What: Shares of crowd-sourced review site Yelp (NYSE:YELP) dropped 13.4% in April, according to S&P Capital IQ data, as the company had a first-quarter trifecta of misses when compared with analyst expectations. In revenue, earnings, and forward guidance, Yelp fell short of analysts' forecasts. Nervous investors sold off the stock to the tune of 20%-plus on earnings day alone.
So what: For Yelp's first quarter, the company reported a net loss of $1.3 million, or $0.02 on a per-share basis, against Wall Street estimates of a narrower $0.01 EPS loss. On a top-line basis, the company reported revenue of $118.5 million against analyst expectations of $120 million.
In addition, Yelp gave second-quarter revenue guidance at a range of $131 million to $134 million, a figure 4.3% lower than analyst estimates of $138.4 million at the midpoint. However, the company did maintain its full-year revenue outlook of $574 million to $579 million, good for year-over-year growth of 53%.
Perhaps the most ominous warning for the company going forward, however, was the slowdown in average monthly unique visitors. Overall, Yelp's average monthly visitors increased by 8% year over year to 142 million users, but that's down from previous growth figures of 30%. Desktop visitors decreased year over year by 3%, leaving mobile active user growth to pick up the slack.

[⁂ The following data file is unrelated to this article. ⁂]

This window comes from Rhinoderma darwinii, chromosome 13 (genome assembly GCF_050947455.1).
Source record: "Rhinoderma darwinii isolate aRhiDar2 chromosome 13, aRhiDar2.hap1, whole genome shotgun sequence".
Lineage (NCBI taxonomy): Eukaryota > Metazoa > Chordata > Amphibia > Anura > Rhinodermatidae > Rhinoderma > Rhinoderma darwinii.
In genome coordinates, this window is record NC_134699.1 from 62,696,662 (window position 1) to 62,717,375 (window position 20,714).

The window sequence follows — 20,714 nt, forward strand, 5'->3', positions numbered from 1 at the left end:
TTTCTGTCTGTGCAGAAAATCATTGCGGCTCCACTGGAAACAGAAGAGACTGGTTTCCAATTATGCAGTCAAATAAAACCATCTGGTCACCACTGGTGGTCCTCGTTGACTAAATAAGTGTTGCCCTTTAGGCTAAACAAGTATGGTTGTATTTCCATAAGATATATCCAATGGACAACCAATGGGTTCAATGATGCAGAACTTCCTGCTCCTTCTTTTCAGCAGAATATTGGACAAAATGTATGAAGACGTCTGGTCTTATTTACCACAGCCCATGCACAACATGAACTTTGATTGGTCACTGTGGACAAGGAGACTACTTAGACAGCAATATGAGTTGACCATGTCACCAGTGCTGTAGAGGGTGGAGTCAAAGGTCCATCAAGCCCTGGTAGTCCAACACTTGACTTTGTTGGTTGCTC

Now what: For Yelp, the issue is the business model is rather simple to copy. And while the company now has the advantage of name recognition and existing relationships, consumer switching costs are rather low. In addition, search giant Google has entered Yelp's advertising space with its Google+ advertisements, competing against Yelp in local advertising.
Unfortunately for Yelp, Google also drives a significant amount of traffic to the site as well, making it both a competitor and a traffic driver. In Yelp's "risk factors" section of its quarterly earnings report, the company explicitly lists its reliance on Google's search engine as a risk factor. It should be noted that Yelp has regained many of its April losses on rumors of a potential buyout, but no buyers have confirmed the initial rumor. Possible acquisitions aside, Yelp appears to be underperforming on a monetization basis, with slowing user growth and dependence on an advertising competitor. I'm willing to watch Yelp from the sidelines.